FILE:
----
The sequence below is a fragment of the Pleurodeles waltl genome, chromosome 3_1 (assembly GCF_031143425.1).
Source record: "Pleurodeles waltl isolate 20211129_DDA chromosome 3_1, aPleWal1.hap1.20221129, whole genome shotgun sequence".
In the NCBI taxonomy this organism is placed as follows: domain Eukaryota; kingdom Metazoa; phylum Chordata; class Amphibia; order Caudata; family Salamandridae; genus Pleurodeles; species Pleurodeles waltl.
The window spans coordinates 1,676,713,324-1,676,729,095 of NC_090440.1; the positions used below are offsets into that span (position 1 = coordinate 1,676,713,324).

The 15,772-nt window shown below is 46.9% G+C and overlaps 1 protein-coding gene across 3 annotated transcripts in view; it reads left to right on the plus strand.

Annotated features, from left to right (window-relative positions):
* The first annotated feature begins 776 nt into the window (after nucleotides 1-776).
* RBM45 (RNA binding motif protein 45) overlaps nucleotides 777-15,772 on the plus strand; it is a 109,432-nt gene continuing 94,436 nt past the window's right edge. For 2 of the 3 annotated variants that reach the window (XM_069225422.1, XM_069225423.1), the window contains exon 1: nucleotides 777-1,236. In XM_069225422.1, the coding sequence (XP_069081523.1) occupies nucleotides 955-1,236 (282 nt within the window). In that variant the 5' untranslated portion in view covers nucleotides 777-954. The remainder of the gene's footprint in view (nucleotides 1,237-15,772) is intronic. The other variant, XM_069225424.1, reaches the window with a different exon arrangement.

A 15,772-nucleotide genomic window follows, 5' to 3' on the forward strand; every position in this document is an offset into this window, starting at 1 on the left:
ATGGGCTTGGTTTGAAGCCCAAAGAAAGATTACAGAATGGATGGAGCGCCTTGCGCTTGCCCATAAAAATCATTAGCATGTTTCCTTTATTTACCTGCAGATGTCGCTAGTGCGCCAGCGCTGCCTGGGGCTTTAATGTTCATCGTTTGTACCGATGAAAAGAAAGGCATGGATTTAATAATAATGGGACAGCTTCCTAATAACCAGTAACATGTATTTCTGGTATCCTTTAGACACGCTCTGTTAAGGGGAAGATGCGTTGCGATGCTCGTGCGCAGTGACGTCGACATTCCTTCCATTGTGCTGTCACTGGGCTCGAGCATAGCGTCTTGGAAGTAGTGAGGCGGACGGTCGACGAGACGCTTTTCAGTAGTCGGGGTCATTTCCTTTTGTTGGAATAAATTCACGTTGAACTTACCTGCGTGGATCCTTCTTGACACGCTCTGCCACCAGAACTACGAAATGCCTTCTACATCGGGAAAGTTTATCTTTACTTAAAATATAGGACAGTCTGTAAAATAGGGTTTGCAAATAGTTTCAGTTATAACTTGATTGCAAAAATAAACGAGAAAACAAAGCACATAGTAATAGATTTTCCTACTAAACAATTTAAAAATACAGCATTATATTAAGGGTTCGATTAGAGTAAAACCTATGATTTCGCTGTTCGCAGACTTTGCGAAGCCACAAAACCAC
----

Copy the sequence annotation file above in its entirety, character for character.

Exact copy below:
The sequence below is a fragment of the Pleurodeles waltl genome, chromosome 3_1 (assembly GCF_031143425.1).
Source record: "Pleurodeles waltl isolate 20211129_DDA chromosome 3_1, aPleWal1.hap1.20221129, whole genome shotgun sequence".
In the NCBI taxonomy this organism is placed as follows: domain Eukaryota; kingdom Metazoa; phylum Chordata; class Amphibia; order Caudata; family Salamandridae; genus Pleurodeles; species Pleurodeles waltl.
The window spans coordinates 1,676,713,324-1,676,729,095 of NC_090440.1; the positions used below are offsets into that span (position 1 = coordinate 1,676,713,324).

The 15,772-nt window shown below is 46.9% G+C and overlaps 1 protein-coding gene across 3 annotated transcripts in view; it reads left to right on the plus strand.

Annotated features, from left to right (window-relative positions):
* The first annotated feature begins 776 nt into the window (after nucleotides 1-776).
* RBM45 (RNA binding motif protein 45) overlaps nucleotides 777-15,772 on the plus strand; it is a 109,432-nt gene continuing 94,436 nt past the window's right edge. For 2 of the 3 annotated variants that reach the window (XM_069225422.1, XM_069225423.1), the window contains exon 1: nucleotides 777-1,236. In XM_069225422.1, the coding sequence (XP_069081523.1) occupies nucleotides 955-1,236 (282 nt within the window). In that variant the 5' untranslated portion in view covers nucleotides 777-954. The remainder of the gene's footprint in view (nucleotides 1,237-15,772) is intronic. The other variant, XM_069225424.1, reaches the window with a different exon arrangement.

A 15,772-nucleotide genomic window follows, 5' to 3' on the forward strand; every position in this document is an offset into this window, starting at 1 on the left:
ATGGGCTTGGTTTGAAGCCCAAAGAAAGATTACAGAATGGATGGAGCGCCTTGCGCTTGCCCATAAAAATCATTAGCATGTTTCCTTTATTTACCTGCAGATGTCGCTAGTGCGCCAGCGCTGCCTGGGGCTTTAATGTTCATCGTTTGTACCGATGAAAAGAAAGGCATGGATTTAATAATAATGGGACAGCTTCCTAATAACCAGTAACATGTATTTCTGGTATCCTTTAGACACGCTCTGTTAAGGGGAAGATGCGTTGCGATGCTCGTGCGCAGTGACGTCGACATTCCTTCCATTGTGCTGTCACTGGGCTCGAGCATAGCGTCTTGGAAGTAGTGAGGCGGACGGTCGACGAGACGCTTTTCAGTAGTCGGGGTCATTTCCTTTTGTTGGAATAAATTCACGTTGAACTTACCTGCGTGGATCCTTCTTGACACGCTCTGCCACCAGAACTACGAAATGCCTTCTACATCGGGAAAGTTTATCTTTACTTAAAATATAGGACAGTCTGTAAAATAGGGTTTGCAAATAGTTTCAGTTATAACTTGATTGCAAAAATAAACGAGAAAACAAAGCACATAGTAATAGATTTTCCTACTAAACAATTTAAAAATACAGCATTATATTAAGGGTTCGATTAGAGTAAAACCTATGATTTCGCTGTTCGCAGACTTTGCGAAGCCACAAAACCAC